Personal myths-personal cages

My grandmother is a saint. My father works harder than anyone. My mother pulled herself up by her bootstraps against all odds. My uncle is a brilliant mind who retired at 50, or was it 45? My friend Matt is a fount of knowledge who never forgets anything. My wife is the most organized person I know. I only applied to one school and got in. I had a great GPA, great SATs, never had to take GREs, and wow everyone in interviews.  In a few minutes, this paragraph will morph into a plug for The Most Interesting Man in the World.

Recognize that our view of ourselves, even if lofty, is a potential cage for what we could be and how others may see us.

Our personal myths seem innocuous and may even be some of our charm. Some of our friends have a walking joke about our tales. But are they harmless? Hardly. Personal myths develop into beliefs and expectations.

Myths that overwhelm

It is believed by some that the personal myth is an extension of the centric view of the world described by Piaget. Children go through a phase where they think that their life is the subject of a film; they are being watched and evaluated. They make faces at walls, ceilings, and other places where people or cameras may be hiding. This comes along with the development of conscience and/or guilt and passes with developmental progress.

Personal myths can overwhelm and cause issues as severe as depression.  As we mature, we realize that these truths that we have known do not match the life that we understand. Myths can also be career-threatening as our experiences are inserted into the classroom. In working with pre-service teachers, I regularly stress that we cannot teach our students through the window of our experiences. Our histories have been manipulated in our memory and are unreliable. We have turned our lives into a mythology and we have to frame our remembrances as such. We provide our students with our foggy anecdotes thinking that it provides a level of connection-it may, in fact, cause them to consider that they cannot meet your expectations.

Calibration is key in our lives and our teaching.

A good friend is a successful lawyer who has recently left the city. I remember him most for one thing: When I would tell him something about myself, he would ask, “Do people tell you that, or do you tell people that?” Such an excellent question. Does my view of self come from my own perceptions  and experiences or the perceptions and experience of others?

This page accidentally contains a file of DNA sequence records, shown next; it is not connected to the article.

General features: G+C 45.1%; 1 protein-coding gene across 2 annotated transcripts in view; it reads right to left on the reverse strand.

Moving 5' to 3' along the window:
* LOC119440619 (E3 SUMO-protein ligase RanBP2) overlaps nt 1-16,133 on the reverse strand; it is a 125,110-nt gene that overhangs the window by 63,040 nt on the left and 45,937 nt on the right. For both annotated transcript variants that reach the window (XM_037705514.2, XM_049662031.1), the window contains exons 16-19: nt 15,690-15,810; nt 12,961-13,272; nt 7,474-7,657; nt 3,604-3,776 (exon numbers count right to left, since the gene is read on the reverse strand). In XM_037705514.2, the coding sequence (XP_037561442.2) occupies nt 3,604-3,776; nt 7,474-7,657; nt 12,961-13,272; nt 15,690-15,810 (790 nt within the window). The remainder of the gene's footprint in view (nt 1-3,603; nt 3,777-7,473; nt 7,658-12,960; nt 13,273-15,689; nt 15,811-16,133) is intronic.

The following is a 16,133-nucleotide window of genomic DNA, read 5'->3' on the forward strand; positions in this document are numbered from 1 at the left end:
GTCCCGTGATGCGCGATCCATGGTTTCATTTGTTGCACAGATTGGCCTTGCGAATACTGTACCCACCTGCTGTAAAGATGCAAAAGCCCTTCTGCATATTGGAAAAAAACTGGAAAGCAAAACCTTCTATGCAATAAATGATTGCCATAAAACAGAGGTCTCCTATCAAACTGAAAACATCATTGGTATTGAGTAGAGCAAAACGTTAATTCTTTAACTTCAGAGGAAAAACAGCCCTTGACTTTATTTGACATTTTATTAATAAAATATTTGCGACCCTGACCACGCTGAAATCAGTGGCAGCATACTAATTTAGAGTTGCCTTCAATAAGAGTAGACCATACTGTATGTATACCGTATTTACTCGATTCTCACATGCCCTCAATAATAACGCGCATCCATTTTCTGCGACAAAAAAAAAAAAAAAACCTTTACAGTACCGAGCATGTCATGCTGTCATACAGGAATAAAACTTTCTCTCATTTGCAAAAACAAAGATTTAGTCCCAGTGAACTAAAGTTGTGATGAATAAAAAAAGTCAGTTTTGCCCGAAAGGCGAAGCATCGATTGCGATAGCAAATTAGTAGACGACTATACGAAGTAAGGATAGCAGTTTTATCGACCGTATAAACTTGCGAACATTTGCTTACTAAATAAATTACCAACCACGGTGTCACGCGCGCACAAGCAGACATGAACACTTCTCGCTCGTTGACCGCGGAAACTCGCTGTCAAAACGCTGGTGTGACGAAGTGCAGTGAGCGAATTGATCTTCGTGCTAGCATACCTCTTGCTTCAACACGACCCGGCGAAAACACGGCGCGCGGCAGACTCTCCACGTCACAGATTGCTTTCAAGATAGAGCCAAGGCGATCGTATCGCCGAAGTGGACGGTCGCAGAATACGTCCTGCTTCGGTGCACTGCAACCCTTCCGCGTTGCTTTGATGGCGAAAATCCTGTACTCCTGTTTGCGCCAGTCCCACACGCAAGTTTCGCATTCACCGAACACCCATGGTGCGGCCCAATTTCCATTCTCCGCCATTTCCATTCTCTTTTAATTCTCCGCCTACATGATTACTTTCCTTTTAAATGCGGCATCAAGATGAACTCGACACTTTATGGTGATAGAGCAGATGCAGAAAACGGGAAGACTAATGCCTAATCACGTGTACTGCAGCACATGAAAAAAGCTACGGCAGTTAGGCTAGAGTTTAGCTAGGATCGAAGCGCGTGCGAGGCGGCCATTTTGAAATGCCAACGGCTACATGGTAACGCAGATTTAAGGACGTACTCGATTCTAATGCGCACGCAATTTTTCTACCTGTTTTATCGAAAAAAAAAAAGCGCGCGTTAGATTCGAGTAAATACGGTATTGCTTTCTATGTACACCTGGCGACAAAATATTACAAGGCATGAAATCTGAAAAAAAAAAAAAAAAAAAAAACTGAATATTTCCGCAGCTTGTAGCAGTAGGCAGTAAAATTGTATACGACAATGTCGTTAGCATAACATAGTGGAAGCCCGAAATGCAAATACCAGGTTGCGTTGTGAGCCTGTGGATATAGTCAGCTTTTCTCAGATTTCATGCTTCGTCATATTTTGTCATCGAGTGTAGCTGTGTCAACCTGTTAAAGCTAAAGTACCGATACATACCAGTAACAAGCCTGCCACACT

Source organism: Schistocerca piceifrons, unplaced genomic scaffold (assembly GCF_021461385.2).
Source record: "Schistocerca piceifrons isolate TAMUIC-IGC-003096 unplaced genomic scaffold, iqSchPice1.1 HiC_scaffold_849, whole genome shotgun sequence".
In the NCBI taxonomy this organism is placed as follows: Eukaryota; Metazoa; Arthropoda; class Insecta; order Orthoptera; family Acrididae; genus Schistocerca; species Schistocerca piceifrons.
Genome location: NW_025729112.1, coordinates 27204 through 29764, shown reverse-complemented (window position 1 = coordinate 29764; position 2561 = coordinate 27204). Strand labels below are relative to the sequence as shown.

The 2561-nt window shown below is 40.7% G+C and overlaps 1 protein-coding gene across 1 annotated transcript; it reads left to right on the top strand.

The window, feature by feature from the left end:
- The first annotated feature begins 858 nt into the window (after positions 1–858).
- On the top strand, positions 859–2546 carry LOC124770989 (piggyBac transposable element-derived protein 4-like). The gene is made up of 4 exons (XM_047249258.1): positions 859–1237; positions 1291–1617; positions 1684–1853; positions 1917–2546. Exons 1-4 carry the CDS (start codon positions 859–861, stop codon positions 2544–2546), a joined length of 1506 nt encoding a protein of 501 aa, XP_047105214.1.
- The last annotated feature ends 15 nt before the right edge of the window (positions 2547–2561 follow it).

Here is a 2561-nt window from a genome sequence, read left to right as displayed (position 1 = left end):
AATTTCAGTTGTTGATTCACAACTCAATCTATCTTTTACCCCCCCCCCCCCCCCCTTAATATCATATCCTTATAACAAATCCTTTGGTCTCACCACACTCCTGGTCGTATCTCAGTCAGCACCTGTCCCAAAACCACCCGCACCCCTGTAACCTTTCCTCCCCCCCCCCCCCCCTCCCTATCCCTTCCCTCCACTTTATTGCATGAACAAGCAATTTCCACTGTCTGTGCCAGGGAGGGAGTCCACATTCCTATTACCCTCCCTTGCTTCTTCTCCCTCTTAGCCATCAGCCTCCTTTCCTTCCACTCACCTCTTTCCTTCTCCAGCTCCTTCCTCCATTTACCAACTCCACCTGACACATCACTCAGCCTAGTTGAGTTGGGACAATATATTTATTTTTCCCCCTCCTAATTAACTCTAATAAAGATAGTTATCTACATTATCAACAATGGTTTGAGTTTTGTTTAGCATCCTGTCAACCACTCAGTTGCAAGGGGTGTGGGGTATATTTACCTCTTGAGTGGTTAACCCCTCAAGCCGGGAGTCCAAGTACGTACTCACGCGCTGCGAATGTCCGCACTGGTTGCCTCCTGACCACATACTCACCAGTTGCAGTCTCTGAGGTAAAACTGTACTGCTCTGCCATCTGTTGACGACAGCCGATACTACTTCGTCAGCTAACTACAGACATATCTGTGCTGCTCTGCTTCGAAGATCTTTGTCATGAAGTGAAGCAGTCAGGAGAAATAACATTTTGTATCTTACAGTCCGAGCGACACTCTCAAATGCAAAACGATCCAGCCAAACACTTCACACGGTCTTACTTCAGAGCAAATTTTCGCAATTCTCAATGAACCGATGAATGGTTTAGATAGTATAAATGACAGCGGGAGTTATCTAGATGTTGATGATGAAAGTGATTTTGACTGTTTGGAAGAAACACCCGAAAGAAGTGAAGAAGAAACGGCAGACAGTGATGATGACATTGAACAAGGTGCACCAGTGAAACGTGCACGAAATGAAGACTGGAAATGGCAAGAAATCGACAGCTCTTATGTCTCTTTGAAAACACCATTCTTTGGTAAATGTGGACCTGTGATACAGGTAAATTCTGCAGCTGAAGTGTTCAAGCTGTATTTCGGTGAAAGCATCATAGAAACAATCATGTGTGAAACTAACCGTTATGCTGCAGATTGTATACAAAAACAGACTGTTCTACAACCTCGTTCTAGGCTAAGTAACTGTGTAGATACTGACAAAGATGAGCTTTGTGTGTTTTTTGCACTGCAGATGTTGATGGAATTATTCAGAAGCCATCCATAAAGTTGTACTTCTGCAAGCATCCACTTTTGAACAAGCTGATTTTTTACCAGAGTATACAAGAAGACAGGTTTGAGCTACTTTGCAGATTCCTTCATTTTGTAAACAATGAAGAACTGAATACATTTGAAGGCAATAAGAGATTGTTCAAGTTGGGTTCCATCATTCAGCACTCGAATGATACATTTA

When you tell people something about yourself, do they say, “Oh, really?!” Are they surprised to hear you say that you are a hard worker, an over-achiever, and impeccably neat and orderly? Make a list, mental or otherwise, of descriptors–words that define you. Have a friend do the same with you in mind. Do they match? How do your students view you? Has the view of others been limited by the persona you profess?

Let’s think differently.

Send to Kindle


  • […] This post was mentioned on Twitter by Billy P., Billy P.. Billy P. said: RT @DrTimony: Personal myths seem harmless, right? Are they working against you? Your students? New blog post: […]

  • As a person who is diagnosed with
    mental health problems of the
    severity that certified me as
    disabled I have to comment on
    your statement about children thinking
    they are in a movie. I have carried
    this into ,”adulthood”, and have
    to remind myself that no one is
    watching even though I am convinced
    (or wish), that my life was not only
    a great film but that everyone loves
    me for it. I am so trapped in my
    own legend that I stopped trying to
    escape it.

  • Dr. Timony,

    This is the reason I enjoy your writing so much: your blog articles are rich and inspiring, with original thoughts and confrontational posits. Reading your blog always sets me to thinking!

    Indeed, personal myths. Another thing to consider is that in some cultures it is simply not done to talk about one’s own achievements. Understatement and modesty are valued over self-promotion. Think how shocking it is for people from a culture where the closest you would come to talking about “me” would be a very vague and respectful “we,” as they come into contact with a traveling businessman from a less self-effacing culture who is constantly blatting on about himself. In this case the sin is not necessarily that the picture may not be accurate, but that the source of the personal profile, the person himself, is culturally inappropriate.

    You’ve designed a handy litmus test to one’s own self-perception. I would also add: when speaking with people from different cultures, let your accomplishments speak for themselves. There is then little danger of misrepresenting yourself through the fog of your own faulty memory.



  • medical assistant wrote:

    found your site on today and really liked it.. i bookmarked it and will be back to check it out some more later

  • […] could go on. Alright, I admit, it is a long list and I have a good memory so it continues to grow at a exponential rate. In this post, I will focus on the term pedagogy. […]

  • […] it. Passion mystifies and obfuscates the real issues in play when someone does something well. The myth is created that that you have it or you do not; that when you find it, you will be happy and maybe […]

Leave a Reply